Brush the edges of the circles with some of the beaten egg.  Arrange the filling on one half of each circle.  Fold the other half of the pastry over the filling and pinch then crimp the edges so that a seal is formed.  Try not to overfill; I wasn’t able to resist the temptation which meant pasties groaning at the seams... Not a pretty sight but possibly prophetic of how I feel today...

Put the pasties on a baking sheet lined with parchment and brush the tops with more egg wash.

Cook the pasties for 20 minutes at 200˚C and then reduce the temperature to 160˚C and cook them for another 40 minutes.  They can be eaten hot from the oven or eaten cold when left to cool on a wire rack to stop the pastry from going soggy.

450g shortcrust pastry
450g beef, trimmed and diced
1 large onion, diced
3 small carrots, diced
100g swede, peeled and diced
2 cloves garlic, crushed
175g new potatoes, diced
1tbsp thyme leaves
½tsp white pepper
A pinch of salt
1 egg, beaten (egg wash)

Tuesday, 12 July 2011

Chocolaty Goodness...

‘Tis the season of constant celebration!  I feel as though this summer, most of my weekends have been booked up with either birthdays or weddings...  I spent last weekend near Chichester at a family gathering for my grandmother’s 90th. 

Being a bad granddaughter, I’m afraid I never quite know what to get her as a present – but one thing I do know is she has an impressively sweet tooth.  (She drinks the sweetest, of sickly, syrupy German wines and even then only if it’s been cut with a couple of teaspoons of sugar.) 

For most of our adolescence my brother and I relied heavily on gifting innumerable boxes of Quality Street (every single year - birthdays and Christmas)...  This year I regressed somewhat and decided to tread the chocolaty path once more, and made her a box of truffles.

After searching through several different recipes, I set upon one from the ever reliable Delia.   All I needed now was a gift box for them... easier said than done!  After much deliberation and searching through countless shops, I decided that the best port of call was to buy a huge box of Ferraro Rocher and eat the contents within the following three days to make room for the new occupants.  I can tell you, it was a trial...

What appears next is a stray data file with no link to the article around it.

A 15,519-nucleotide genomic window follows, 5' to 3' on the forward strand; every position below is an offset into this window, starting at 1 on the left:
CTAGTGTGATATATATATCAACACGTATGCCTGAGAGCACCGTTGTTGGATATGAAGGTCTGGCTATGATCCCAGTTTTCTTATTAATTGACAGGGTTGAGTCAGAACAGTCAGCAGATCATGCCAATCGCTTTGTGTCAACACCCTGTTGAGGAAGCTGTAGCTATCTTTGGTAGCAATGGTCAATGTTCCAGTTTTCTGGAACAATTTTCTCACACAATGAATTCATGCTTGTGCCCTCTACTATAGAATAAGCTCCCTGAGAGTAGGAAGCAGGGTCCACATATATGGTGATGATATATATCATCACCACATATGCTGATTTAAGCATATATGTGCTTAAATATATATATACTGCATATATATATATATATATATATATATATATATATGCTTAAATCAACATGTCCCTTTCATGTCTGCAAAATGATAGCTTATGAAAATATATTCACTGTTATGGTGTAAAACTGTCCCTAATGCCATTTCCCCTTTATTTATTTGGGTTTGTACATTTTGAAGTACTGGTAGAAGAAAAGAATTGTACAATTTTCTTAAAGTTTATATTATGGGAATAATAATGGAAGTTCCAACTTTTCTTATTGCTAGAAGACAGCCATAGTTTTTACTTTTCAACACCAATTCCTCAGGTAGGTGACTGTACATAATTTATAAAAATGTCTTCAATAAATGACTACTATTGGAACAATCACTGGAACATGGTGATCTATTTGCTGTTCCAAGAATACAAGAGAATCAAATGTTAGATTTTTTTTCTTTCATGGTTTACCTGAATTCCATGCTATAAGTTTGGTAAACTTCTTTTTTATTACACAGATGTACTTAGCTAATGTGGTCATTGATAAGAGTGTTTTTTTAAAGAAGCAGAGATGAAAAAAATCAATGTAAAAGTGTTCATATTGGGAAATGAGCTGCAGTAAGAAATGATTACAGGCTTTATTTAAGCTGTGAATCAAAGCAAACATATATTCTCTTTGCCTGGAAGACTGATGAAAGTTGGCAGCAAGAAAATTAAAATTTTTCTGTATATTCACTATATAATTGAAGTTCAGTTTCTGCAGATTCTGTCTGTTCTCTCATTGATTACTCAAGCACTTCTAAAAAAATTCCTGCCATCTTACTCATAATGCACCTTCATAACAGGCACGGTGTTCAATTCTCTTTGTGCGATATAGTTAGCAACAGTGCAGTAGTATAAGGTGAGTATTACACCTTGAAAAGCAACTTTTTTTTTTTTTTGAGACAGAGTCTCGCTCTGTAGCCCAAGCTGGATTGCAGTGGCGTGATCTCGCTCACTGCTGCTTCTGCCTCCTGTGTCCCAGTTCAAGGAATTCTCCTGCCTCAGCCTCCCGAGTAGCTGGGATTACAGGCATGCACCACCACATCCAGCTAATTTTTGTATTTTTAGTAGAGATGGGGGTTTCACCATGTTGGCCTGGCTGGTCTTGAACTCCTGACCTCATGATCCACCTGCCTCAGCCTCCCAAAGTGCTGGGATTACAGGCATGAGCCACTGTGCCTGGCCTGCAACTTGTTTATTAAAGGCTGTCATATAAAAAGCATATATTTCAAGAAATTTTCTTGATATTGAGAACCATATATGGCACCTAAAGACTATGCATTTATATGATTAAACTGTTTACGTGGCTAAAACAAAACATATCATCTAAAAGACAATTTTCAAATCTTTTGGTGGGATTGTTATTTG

I deviated slightly from the official recipe because I only read as far as the ingredients list and the first step before becoming distracted (as usual)... so this is more in the spirit of Delia’s recipe rather than following it to the letter:

Blend the chocolate in a food processor until it looks like coarse granular sugar. I know it sounds patronising but make sure the blender lid is properly secured - I wasn't holding mine down and somehow it worked it's way loose, flew off, and sprayed the whole kitchen with tiny melting pieces of chocolate... it got in the toaster, the kettle, the cutlery draw... EVERYWHERE!

Divide the butter and cream into three pans (one for each flavour).  Next time I would add slightly less butter as the truffle mixture ended up being very soft. 

Heat a third of the cream to simmering point, add an earl grey teabag and leave to infuse for a minimum of ten minutes.  Gently press the teabag against the side of the pan to squeeze as much flavour out as possible, and add the vanilla essence.

Add the brandy to one of the unflavoured pans of butter and cream and the orange zest and juice to the other.

Heat all three pans of cream, butter and additional flavourings until melted and at simmering point.  Remove from the heat.

Stir the chocolate into the cream/butter until it becomes smooth. 

Add the yogurt (I used crème fraiche)
and stir.  Allow the mixture to cool to room temperature and then pop in the fridge for a couple of hours to chill. 

I have made truffles before which set like concrete, because they chilled too much prior to shaping (read: chiseling) so I now check on the mixture every half-hour/hour to see how firm they have become.